Despite his involvement with jazz music and art, Barak Weiss confess: “I never planned to be part of the "music industry" it just happened this way. I was just an avid Jazz fan, but when I was offered the position of Artistic Directing, I couldn't say no. The possibilities were incredible for me: I could finally take part of deciding who to feature at one of the most prominent Jazz venues in Israel and I could initiate special festival productions. After doing that for a few years, I began forming the Israeli Exposure for Jazz and World Music. I know practically every Israeli Jazz and World musicians. Many of them consulted with me on how to play more festivals around the world, how to get their message out, well I tried my best... putting them in touch with friend and colleagues at other Jazz Festivals worldwide, but that wasn’t enough. I realized that I must harness my other qualifications (I have MBA in finance and I was practicing law until 1998) for the Israeli Jazz community.”
Weiss pursue: ” I think everyone in New York knows that the Israeli Jazz scene these days is one of the best in the world and it produces great musicians each years, and yet many very talented Israeli musicians rarely play outside of Israel, and Israel is a small country with a very limited number of performing options. All that leads me to understanding the need and importance of creating an Israeli Jazz and World Music Showcase that brings to Israel key figures from the World Music Industry, in order to expose the great Israeli talents worldwide. Eventually, the first Showcase took place last November and it was a huge success. I'm hoping to turn it into an annual event. Check out this link:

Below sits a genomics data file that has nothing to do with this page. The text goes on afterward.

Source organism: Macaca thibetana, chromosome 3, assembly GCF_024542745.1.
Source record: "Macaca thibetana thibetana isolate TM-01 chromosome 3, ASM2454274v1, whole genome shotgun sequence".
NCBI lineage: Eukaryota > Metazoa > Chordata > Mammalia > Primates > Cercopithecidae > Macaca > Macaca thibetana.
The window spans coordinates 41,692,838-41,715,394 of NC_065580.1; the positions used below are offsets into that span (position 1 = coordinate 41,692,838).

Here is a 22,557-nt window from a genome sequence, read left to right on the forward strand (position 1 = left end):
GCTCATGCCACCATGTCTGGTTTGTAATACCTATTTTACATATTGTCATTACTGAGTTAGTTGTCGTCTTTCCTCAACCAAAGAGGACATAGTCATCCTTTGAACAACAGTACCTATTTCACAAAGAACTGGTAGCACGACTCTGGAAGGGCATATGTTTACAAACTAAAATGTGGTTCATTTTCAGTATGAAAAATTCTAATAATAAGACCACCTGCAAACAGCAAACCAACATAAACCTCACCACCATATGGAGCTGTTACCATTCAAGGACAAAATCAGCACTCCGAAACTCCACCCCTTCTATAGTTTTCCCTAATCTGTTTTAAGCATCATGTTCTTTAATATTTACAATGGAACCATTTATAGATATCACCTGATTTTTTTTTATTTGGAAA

I considered Jerusalem as one the holiest places over the world and always wondered about its jazz scene. Barak clarifies: “Well, I live In Jerusalem but I work both in Jerusalem and in Tel Aviv and I can tell you, it’s a different crowd. I don't think of Jerusalem as "holy". It is not holy for me. It is my beautiful hometown and I'm proud to live in it and to be part of it. By the way, there are 2 Jerusalem’s: the Israeli and the Palestinian …two different cities. I'm talking only about the Israeli Jerusalem, culture-wise. The Jerusalem crowds are different than the Tel Aviv crowds in many ways. It's much more eclectic than Tel Aviv, with more Jewish-religious people. Tel Avivians are more International ambience to it. Jerusalem is all types of Jewish music and to fusions between "Jewish Music" from all over the Jewish Diaspora – and other music genres than Tel Aviv.”